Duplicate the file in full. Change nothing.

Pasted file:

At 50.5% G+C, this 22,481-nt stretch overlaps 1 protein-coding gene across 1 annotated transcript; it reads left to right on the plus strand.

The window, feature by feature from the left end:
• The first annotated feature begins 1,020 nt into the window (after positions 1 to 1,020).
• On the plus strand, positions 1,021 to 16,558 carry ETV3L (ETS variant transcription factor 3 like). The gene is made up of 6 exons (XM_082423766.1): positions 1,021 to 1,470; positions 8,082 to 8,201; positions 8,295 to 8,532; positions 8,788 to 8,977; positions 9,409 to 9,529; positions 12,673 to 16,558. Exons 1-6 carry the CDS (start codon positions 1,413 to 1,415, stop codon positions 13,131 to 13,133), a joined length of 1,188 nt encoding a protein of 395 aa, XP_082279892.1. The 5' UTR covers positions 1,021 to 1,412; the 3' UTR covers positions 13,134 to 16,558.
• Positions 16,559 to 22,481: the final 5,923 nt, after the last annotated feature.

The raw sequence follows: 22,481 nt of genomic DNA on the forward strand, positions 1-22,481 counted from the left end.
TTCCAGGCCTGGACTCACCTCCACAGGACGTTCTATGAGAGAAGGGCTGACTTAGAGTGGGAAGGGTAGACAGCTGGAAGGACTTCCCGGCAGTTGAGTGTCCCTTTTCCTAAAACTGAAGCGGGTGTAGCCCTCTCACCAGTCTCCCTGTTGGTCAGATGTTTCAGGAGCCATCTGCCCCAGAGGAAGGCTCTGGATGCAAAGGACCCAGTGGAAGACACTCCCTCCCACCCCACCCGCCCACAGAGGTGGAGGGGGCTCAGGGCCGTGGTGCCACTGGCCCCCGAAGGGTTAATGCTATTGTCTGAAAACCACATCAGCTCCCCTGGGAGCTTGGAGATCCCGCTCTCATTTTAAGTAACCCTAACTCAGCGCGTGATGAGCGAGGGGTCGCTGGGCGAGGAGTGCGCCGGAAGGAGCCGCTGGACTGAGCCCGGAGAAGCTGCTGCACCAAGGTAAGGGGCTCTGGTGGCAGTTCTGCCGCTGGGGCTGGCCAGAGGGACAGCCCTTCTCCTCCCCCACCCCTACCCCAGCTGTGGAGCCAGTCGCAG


At 50.5% G+C, this 22,481-nt stretch overlaps 1 protein-coding gene across 1 annotated transcript; it reads left to right on the plus strand.

The window, feature by feature from the left end:
• The first annotated feature begins 1,020 nt into the window (after positions 1 to 1,020).
• On the plus strand, positions 1,021 to 16,558 carry ETV3L (ETS variant transcription factor 3 like). The gene is made up of 6 exons (XM_082423766.1): positions 1,021 to 1,470; positions 8,082 to 8,201; positions 8,295 to 8,532; positions 8,788 to 8,977; positions 9,409 to 9,529; positions 12,673 to 16,558. Exons 1-6 carry the CDS (start codon positions 1,413 to 1,415, stop codon positions 13,131 to 13,133), a joined length of 1,188 nt encoding a protein of 395 aa, XP_082279892.1. The 5' UTR covers positions 1,021 to 1,412; the 3' UTR covers positions 13,134 to 16,558.
• Positions 16,559 to 22,481: the final 5,923 nt, after the last annotated feature.

The raw sequence follows: 22,481 nt of genomic DNA on the forward strand, positions 1-22,481 counted from the left end.
TTCCAGGCCTGGACTCACCTCCACAGGACGTTCTATGAGAGAAGGGCTGACTTAGAGTGGGAAGGGTAGACAGCTGGAAGGACTTCCCGGCAGTTGAGTGTCCCTTTTCCTAAAACTGAAGCGGGTGTAGCCCTCTCACCAGTCTCCCTGTTGGTCAGATGTTTCAGGAGCCATCTGCCCCAGAGGAAGGCTCTGGATGCAAAGGACCCAGTGGAAGACACTCCCTCCCACCCCACCCGCCCACAGAGGTGGAGGGGGCTCAGGGCCGTGGTGCCACTGGCCCCCGAAGGGTTAATGCTATTGTCTGAAAACCACATCAGCTCCCCTGGGAGCTTGGAGATCCCGCTCTCATTTTAAGTAACCCTAACTCAGCGCGTGATGAGCGAGGGGTCGCTGGGCGAGGAGTGCGCCGGAAGGAGCCGCTGGACTGAGCCCGGAGAAGCTGCTGCACCAAGGTAAGGGGCTCTGGTGGCAGTTCTGCCGCTGGGGCTGGCCAGAGGGACAGCCCTTCTCCTCCCCCACCCCTACCCCAGCTGTGGAGCCAGTCGCAG